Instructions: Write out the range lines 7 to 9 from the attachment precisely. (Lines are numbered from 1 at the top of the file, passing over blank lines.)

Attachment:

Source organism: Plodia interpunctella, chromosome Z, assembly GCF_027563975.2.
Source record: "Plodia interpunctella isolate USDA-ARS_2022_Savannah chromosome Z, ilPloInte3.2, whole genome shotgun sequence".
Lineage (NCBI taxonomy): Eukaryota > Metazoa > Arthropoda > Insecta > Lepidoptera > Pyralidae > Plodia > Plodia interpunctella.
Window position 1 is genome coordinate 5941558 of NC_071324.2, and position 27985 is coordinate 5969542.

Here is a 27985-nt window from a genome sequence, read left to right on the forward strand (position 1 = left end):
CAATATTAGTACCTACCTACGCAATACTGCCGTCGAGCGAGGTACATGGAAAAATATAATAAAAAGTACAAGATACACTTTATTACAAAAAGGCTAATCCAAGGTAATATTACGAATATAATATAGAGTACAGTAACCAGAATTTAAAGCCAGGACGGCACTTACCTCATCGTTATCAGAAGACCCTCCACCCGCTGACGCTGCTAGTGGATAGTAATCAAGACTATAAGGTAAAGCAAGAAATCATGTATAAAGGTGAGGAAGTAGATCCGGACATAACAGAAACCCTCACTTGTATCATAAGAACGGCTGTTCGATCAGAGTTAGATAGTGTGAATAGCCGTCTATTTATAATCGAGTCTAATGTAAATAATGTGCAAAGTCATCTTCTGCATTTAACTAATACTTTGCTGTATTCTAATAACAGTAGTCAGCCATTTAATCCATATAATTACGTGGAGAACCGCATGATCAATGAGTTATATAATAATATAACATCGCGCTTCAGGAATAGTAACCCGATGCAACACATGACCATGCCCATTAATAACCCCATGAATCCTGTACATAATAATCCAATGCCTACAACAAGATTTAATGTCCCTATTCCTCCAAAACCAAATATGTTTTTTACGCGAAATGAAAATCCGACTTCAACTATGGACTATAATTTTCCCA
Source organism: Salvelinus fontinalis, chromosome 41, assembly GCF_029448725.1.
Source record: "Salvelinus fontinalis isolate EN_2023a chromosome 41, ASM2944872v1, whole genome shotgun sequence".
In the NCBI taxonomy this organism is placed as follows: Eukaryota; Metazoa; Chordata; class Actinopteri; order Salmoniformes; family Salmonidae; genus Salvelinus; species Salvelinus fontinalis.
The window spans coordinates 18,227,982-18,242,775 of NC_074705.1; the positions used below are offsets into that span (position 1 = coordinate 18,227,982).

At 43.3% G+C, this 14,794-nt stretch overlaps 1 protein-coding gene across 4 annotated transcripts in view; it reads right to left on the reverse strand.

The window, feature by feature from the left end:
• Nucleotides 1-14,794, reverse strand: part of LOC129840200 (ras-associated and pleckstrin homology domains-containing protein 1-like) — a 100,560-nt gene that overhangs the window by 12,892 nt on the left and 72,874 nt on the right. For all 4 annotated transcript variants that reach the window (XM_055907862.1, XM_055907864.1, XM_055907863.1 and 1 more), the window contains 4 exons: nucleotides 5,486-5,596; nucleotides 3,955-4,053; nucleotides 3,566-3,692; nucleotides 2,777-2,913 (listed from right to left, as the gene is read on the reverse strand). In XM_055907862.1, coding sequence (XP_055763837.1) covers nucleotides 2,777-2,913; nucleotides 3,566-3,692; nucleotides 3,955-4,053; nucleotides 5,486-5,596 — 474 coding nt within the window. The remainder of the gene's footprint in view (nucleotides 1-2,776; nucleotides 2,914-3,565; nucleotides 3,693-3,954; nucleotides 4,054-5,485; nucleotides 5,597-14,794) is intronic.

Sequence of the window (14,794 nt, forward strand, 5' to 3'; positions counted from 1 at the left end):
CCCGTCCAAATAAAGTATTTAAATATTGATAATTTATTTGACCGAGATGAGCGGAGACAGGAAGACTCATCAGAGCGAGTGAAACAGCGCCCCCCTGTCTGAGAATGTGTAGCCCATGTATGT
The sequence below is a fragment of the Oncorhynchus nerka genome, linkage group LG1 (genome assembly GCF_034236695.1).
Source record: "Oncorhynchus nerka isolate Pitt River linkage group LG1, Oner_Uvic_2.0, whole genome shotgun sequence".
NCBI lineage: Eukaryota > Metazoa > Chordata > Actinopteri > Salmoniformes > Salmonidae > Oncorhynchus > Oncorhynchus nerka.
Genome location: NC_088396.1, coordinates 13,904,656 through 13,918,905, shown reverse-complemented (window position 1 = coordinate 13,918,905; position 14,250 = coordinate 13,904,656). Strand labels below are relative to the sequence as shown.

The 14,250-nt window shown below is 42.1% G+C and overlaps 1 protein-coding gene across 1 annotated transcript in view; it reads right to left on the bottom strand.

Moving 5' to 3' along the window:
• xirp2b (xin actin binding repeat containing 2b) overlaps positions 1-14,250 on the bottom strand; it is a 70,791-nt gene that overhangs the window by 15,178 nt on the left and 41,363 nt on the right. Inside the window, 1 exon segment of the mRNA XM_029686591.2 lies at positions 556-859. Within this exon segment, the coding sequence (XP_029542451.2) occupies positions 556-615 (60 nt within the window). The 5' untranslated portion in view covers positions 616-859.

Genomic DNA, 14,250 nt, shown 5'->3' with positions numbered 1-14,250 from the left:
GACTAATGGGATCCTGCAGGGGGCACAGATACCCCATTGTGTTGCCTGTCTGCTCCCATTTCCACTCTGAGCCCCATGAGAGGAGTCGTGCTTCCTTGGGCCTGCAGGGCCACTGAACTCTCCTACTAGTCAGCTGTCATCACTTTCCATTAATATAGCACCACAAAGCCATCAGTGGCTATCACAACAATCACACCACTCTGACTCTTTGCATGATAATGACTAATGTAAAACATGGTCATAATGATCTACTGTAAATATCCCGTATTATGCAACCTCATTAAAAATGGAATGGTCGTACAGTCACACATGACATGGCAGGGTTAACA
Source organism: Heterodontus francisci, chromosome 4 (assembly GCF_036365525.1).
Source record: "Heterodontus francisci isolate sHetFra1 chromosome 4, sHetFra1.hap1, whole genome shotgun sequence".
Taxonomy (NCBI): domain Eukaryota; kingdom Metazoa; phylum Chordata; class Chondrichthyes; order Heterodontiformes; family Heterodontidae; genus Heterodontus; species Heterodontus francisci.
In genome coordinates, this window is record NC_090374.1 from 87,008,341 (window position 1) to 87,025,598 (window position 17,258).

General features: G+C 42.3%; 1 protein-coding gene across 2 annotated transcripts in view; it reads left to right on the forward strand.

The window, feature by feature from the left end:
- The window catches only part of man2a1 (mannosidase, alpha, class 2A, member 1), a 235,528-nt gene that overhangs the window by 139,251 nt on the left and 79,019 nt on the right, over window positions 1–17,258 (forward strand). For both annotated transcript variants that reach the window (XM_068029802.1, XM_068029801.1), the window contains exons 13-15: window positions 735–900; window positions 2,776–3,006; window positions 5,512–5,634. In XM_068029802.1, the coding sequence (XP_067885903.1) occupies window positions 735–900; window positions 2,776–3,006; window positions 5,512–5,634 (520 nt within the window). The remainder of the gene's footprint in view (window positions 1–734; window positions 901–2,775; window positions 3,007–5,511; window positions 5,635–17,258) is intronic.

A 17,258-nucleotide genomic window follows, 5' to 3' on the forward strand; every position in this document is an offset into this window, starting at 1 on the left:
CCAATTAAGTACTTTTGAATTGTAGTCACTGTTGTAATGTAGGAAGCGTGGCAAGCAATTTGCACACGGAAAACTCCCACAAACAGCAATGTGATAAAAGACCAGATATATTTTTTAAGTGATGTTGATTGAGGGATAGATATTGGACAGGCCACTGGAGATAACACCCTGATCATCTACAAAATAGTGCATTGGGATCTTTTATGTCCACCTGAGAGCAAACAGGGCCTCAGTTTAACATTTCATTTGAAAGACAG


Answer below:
Source organism: Salvelinus fontinalis, chromosome 41, assembly GCF_029448725.1.
Source record: "Salvelinus fontinalis isolate EN_2023a chromosome 41, ASM2944872v1, whole genome shotgun sequence".
In the NCBI taxonomy this organism is placed as follows: Eukaryota; Metazoa; Chordata; class Actinopteri; order Salmoniformes; family Salmonidae; genus Salvelinus; species Salvelinus fontinalis.